The leaves, seeds, roots and stems possess carminative, diaphoretic, stimulant, stomachic, expectorant and tonic properties. John Gerard prescribed angelica as a preventative against viral infections. Two well-known seventeenth-century French herbalists, Nicolas Lemery and Jean-Baptiste Chomel, described angelica as being sudorific, tonic, depurative and an expectorant. Dr Leclerc prescribed it for anorexia as it stimulates the nervous and digestive systems.


Description: There are two angelica essential oils, one distilled from the seeds, one from the roots. Sometimes they are combined. As an essence, angelica has been distilled only recently in Europe. At first it is colourless, but with age it turns yellow and then dark brown. It must not be used when dark brown. It is quite thick, but still fluid. The seeds contain more essential oil than the roots, but the root oil is much stronger and more concentrated.
The principal constituents: Seeds – these are dependent on the variety but include angelic acid, sugar, valeric acid, volatile oil, bitter principle and a resin called angelicin. The angelica oil is extracted from the roots when the plant is approximately one year old and it contains angelicin, bergaptene, two furocouma¬rines, phellandrenic compounds and terebangelene and other terpenes (limonene). Danger: Exposure to sunlight or ultra- violet light after use may cause dermatitis.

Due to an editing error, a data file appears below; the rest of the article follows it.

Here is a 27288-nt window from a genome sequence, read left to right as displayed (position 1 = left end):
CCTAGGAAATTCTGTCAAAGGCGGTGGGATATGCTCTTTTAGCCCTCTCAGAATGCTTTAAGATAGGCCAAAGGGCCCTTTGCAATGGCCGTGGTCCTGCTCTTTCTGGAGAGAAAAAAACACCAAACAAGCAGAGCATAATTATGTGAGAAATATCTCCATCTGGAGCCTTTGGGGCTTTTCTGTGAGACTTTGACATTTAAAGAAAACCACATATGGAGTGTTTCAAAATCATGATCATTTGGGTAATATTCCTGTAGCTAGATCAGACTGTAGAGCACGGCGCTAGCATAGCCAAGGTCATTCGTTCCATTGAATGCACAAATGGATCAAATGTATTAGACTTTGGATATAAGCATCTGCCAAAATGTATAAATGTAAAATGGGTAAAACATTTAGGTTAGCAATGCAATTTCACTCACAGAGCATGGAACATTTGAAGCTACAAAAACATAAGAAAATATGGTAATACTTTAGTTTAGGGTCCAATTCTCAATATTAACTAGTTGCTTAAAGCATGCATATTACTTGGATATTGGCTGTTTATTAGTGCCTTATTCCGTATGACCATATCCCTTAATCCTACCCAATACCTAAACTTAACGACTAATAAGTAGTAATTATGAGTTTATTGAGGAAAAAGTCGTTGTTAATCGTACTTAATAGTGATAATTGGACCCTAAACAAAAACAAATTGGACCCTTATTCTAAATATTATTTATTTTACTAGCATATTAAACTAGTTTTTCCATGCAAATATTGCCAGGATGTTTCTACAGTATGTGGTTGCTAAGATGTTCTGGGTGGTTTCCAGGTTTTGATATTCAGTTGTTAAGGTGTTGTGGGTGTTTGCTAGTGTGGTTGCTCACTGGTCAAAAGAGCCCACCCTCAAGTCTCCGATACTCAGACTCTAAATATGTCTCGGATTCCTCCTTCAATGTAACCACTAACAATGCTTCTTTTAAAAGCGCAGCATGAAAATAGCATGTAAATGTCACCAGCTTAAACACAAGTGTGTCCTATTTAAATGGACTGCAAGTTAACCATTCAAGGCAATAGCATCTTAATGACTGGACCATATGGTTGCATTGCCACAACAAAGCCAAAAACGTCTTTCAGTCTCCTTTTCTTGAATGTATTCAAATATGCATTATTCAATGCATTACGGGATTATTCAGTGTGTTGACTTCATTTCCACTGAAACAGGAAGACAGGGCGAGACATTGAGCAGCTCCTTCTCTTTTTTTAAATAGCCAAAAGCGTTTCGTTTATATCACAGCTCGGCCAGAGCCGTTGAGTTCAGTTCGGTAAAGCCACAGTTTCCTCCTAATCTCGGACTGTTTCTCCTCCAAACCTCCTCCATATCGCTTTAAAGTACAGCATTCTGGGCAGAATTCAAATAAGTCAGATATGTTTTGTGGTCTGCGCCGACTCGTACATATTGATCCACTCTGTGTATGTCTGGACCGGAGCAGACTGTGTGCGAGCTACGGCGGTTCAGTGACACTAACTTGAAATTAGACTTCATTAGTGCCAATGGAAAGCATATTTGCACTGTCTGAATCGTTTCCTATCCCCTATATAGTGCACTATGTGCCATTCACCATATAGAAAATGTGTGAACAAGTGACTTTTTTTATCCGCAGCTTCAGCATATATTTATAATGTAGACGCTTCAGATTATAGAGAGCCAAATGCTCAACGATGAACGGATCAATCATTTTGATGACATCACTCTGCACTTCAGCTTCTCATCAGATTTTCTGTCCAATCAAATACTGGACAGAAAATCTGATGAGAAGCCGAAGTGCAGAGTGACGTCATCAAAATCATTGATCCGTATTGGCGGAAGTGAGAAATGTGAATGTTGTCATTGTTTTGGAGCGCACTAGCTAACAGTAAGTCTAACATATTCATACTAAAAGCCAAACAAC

In illness
In general, angelica can be used for rheumatic conditions, virus infections, a smoker’s cough, for indigestion, flatulence, colic and urinary infections or complaints. It is also an emmenagogue, a blood cleanser, and can help the symptoms of PMT and the menopause.

It is a remarkable healer for scars, wounds and bruises. Mix about 5 drops of angelica oil with 10 ml (2 tsp) of a vegetable oil like almond, and apply three times a day at first, then once every day until cured. Patience is necessary. Caution: Don’t expose yourself to the sun or ultra-violet light straight after use.